Steve Almond, Diana Abu-Jaber and Melissa Kwasny
Steve Almond is the author of eleven books of fiction and non-fiction, including the New York Times bestsellers Candyfreak and Against Football. His work has appeared in the Best American Short Stories, the Pushcart, and the New York Times Magazine.
After parents asked her to recommend books about Arab-American families, Diana Abu-Jaber wrote Silverworld, a fantasy with an Arab-American girl at its heart: published this year (Crown Books / Random House.) Diana often writes about the intersection of food, family, and cultural identity. Her memoir, Life Without A Recipe, was described by Ruth Reichl as “bold and luscious.” The Language of Baklava, her first memoir has been published in many languages and won the Northwest Bookseller’s Award. Her latest novel, Birds Of Paradise, won the Arab-American National Book Award. Her other novels include, Origin; Arabian Jazz; and Crescent, which won the Before Columbus American Book Award and the PEN Center Award for Literary Fiction. Fencing With the King, a novel of Middle Eastern intrigue, will be published in 2022 (W.W. Norton.) Diana is a professor in the English Department at Portland State University.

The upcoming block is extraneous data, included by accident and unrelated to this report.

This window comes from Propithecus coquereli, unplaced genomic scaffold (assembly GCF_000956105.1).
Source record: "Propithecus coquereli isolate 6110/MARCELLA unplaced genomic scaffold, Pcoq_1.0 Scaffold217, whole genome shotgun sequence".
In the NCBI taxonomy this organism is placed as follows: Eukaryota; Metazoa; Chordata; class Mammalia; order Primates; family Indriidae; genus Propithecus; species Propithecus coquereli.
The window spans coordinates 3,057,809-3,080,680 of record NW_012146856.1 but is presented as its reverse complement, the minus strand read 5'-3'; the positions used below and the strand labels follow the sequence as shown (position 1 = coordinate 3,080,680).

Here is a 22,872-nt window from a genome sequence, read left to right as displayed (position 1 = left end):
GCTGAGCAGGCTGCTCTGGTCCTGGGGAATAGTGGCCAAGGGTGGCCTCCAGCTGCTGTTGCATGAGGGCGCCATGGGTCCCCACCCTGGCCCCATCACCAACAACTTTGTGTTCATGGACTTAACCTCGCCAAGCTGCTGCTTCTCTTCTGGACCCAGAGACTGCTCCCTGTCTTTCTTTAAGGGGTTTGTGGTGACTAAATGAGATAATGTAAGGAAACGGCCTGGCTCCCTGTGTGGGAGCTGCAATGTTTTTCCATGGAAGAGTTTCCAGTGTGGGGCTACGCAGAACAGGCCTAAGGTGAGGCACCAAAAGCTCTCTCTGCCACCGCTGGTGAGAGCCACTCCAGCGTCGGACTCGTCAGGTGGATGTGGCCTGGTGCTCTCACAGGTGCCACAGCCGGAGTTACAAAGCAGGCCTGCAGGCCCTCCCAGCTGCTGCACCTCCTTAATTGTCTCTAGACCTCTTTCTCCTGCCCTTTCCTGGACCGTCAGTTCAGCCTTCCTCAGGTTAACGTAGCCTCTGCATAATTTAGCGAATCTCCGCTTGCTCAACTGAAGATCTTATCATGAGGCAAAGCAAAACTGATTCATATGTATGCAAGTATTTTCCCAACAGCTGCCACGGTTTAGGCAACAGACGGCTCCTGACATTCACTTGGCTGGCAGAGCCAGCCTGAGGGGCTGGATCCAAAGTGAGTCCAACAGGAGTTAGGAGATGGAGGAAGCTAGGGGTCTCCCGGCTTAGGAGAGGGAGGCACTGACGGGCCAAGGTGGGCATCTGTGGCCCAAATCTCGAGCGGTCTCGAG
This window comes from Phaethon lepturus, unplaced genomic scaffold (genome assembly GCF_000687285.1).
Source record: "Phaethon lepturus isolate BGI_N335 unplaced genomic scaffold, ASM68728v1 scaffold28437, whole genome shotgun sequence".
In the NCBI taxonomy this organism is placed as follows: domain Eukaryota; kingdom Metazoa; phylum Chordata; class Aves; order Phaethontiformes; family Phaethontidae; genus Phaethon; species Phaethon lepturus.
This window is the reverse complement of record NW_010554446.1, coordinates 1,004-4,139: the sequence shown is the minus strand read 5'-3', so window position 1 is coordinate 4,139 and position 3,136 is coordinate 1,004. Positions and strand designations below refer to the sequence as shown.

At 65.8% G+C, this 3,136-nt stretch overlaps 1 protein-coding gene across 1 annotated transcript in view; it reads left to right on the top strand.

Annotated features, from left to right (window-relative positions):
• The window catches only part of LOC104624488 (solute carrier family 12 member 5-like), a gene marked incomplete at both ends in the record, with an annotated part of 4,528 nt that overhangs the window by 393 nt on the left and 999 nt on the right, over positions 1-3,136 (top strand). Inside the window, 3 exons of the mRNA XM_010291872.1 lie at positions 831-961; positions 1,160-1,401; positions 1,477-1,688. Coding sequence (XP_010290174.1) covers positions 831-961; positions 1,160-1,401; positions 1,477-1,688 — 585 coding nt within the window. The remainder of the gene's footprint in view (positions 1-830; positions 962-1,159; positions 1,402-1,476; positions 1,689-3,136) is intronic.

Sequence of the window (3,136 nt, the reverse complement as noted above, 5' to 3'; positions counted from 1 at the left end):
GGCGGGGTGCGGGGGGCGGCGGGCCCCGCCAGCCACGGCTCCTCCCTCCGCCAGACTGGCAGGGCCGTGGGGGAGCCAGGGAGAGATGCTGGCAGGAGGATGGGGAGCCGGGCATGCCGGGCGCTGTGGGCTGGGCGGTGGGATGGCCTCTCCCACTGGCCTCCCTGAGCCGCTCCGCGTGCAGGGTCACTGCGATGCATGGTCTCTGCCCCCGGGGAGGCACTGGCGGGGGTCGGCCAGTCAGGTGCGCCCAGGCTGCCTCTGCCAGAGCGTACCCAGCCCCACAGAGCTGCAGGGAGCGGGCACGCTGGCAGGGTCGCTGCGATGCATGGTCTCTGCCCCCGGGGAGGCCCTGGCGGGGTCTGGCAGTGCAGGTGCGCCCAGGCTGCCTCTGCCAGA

Melissa Kwasny is the author of six books of poetry, most recently Where Outside the Body is the Soul Today (University of Washington Press Pacific Northwest Poetry Series) and Pictograph (Milkweed Editions), as well as a prose collection, Earth Recitals: Essays on Image and Vision (Lynx House Press). She is the editor of Toward the Open Field: Poets on the Art of Poetry 1800–1950 (Wesleyan University Press) and co-editor, with M.L. Smoker, of the anthology I Go to the Ruined Place: Contemporary Poets in Defense of Global Human Rights (Lost Horse Press). The recipient of the Poetry Society of America’s Cecil Hemley Award and Alice Fay di Castognola Award for a work in progress, the Montana Art Council’s Artist’s Innovation Award, and residencies at Vermont Studio Center, Virginia Center for the Creative Arts, Hedgebrook, Ucross, and the Headlands Center for the Arts, Kwasny is Montana’s current Poet Laureate, a position she shares with M.L. Smoker.